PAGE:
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    Syon Abbey’s ‘Second Summer', 1900-1950

    Mangion, Carmen (2017) Syon Abbey’s ‘Second Summer', 1900-1950. In: Gejrot, C. and Andersson, E. and Jones, E. and Åkestam, M. (eds.) Continuity and Change. Papers from the Birgitta Conference at Dartington 2015. KVHAA Konferenser 93. Stockholm, Sweden: Kungl. Vitterhetsakademien, pp. 367-388. ISBN 9789174024494.

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    Abstract

    In considering Syon’s brief ‘second spring’ we move far too quickly from the triumph coming from the bustle of the many aspirants knocking on Syon’s door and the resulting flourishing novitiate to the uncertainties of the ‘second summer' with its aging population of sisters. Yet, the 1920s were sufficiently fruitful of vocations to sustain the abbey for many decades. Postulants’ letters give us a sense of these women’s lives and their belief in their vocation before entering religious life. Syon was open to the richness of older vocations. Many applicants had the experience of paid employment before entering; they made a conscious and oftentimes difficult decision to leave one way of life for another. Through their postulancy and novitiate they experienced religious life before they took the final step and took solemn vows. Some were supported by family and friends, while others were not. The Catholic and non-Catholic world voiced deep concerns about the utility of religious life. This way of life behind the grille was often misunderstood and oversimplified. The life was physically rigorous and good health was important to the rhythm of ora and labora. The voices heard in these letters are those of capable, mature women with experience of the world who believed it was their duty to devote their lives to singing God’s praises. Those who remained were aware community life was not always easy. Though the physical and emotional strains were rarely acknowledged, these women remained committed to their vocation. As the celebrations of Syon’s 600 anniversary of its foundation in 2015 made clear, Syon Abbey does indeed have a special place in the firmament of England’s religious orders.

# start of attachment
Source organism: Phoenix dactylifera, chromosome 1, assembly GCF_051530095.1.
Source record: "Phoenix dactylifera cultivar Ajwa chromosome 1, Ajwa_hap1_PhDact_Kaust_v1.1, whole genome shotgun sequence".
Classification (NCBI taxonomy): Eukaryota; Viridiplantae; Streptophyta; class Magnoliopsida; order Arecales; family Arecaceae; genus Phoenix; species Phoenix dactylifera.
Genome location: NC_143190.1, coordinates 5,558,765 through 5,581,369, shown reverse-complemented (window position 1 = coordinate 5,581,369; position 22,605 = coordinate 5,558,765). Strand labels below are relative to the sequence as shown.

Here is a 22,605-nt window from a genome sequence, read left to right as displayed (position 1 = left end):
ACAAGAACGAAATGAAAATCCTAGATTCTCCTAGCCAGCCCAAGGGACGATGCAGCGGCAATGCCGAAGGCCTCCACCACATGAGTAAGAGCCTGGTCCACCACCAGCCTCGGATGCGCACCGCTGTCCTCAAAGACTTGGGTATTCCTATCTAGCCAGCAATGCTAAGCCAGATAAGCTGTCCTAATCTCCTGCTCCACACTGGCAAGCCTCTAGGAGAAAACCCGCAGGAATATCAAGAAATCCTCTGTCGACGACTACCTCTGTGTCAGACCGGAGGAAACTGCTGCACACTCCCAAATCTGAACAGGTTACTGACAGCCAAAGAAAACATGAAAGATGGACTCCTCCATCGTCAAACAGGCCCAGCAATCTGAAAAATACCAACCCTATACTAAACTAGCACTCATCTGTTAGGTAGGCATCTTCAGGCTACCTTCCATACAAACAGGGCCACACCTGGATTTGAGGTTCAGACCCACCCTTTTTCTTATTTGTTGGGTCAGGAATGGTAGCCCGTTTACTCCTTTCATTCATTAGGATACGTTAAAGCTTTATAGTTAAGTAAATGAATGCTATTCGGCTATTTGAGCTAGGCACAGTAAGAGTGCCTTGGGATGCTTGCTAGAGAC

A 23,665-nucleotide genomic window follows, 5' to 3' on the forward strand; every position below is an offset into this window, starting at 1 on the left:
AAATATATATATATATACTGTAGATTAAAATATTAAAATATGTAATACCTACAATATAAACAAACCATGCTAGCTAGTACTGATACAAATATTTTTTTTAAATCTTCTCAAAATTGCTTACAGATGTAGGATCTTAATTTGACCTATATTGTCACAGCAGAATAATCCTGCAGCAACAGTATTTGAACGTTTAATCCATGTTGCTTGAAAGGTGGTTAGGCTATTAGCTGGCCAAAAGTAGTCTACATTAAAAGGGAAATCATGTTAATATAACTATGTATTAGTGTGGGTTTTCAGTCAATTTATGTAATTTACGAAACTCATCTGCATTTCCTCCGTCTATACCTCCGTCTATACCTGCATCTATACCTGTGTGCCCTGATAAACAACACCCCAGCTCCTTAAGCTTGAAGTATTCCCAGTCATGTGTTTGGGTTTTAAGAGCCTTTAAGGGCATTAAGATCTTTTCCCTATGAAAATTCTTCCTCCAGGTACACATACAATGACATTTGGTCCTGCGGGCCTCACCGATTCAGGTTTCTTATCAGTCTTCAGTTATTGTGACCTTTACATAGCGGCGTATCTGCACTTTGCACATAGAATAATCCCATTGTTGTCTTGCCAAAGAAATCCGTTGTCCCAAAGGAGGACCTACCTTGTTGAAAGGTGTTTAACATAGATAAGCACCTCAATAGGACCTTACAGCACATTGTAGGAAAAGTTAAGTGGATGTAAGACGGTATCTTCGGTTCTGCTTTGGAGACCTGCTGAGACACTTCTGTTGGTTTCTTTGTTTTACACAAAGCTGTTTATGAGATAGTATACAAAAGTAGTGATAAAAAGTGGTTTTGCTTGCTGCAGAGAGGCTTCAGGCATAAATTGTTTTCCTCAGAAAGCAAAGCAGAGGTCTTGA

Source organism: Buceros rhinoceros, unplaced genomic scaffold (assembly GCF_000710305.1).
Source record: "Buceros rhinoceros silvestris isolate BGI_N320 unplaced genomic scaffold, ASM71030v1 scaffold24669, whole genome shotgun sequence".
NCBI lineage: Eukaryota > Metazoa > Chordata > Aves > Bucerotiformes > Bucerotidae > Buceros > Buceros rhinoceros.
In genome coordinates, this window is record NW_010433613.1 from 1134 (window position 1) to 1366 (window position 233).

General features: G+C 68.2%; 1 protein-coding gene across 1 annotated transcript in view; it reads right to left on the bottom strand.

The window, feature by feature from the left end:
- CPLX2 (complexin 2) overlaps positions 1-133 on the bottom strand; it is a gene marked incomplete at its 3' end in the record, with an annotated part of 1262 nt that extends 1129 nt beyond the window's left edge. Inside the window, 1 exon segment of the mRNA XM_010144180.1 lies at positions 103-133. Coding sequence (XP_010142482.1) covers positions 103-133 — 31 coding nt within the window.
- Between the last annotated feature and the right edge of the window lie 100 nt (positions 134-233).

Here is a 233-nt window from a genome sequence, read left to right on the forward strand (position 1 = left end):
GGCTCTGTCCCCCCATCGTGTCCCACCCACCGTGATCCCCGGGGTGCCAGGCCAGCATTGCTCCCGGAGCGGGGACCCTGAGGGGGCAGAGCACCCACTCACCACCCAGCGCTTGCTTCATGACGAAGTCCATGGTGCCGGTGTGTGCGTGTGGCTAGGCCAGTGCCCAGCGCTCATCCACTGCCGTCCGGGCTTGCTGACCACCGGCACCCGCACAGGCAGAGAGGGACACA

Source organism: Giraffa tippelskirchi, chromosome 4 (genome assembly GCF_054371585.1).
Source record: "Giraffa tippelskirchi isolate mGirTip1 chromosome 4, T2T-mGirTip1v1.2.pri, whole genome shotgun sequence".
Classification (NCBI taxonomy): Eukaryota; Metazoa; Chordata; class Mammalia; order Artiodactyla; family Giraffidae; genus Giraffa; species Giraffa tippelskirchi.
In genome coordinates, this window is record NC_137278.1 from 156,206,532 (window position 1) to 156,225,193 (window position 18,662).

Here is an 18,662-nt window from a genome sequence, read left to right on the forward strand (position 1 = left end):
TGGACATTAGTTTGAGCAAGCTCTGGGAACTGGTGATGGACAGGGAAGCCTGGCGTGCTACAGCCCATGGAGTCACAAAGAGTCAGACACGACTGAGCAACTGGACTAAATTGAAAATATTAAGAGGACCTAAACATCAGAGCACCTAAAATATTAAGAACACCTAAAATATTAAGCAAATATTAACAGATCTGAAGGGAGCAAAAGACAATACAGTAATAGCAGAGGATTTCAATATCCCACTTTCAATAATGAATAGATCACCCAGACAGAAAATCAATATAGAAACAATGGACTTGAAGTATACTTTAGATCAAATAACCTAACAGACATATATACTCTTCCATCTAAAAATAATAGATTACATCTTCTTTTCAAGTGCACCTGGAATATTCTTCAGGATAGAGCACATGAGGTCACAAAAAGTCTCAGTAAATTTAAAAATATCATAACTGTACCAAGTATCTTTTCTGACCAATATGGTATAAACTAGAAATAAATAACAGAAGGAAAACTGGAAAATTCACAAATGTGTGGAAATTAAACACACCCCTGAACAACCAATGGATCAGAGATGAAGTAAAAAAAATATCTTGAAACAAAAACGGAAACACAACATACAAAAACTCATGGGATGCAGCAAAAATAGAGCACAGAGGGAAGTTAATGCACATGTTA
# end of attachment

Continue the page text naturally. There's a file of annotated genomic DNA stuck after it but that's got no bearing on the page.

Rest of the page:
Metadata

    Item Type: Book Section
    Additional Information: ISSN: 0348-1433
    School: School of Social Sciences, History and Philosophy > History, Classics and Archaeology
    Depositing User: Carmen Mangion
    Date Deposited: 11 Dec 2017 07:54
    Last Modified: 29 Jun 2020 03:46
    URI: https://eprints.bbk.ac.uk/id/eprint/14309

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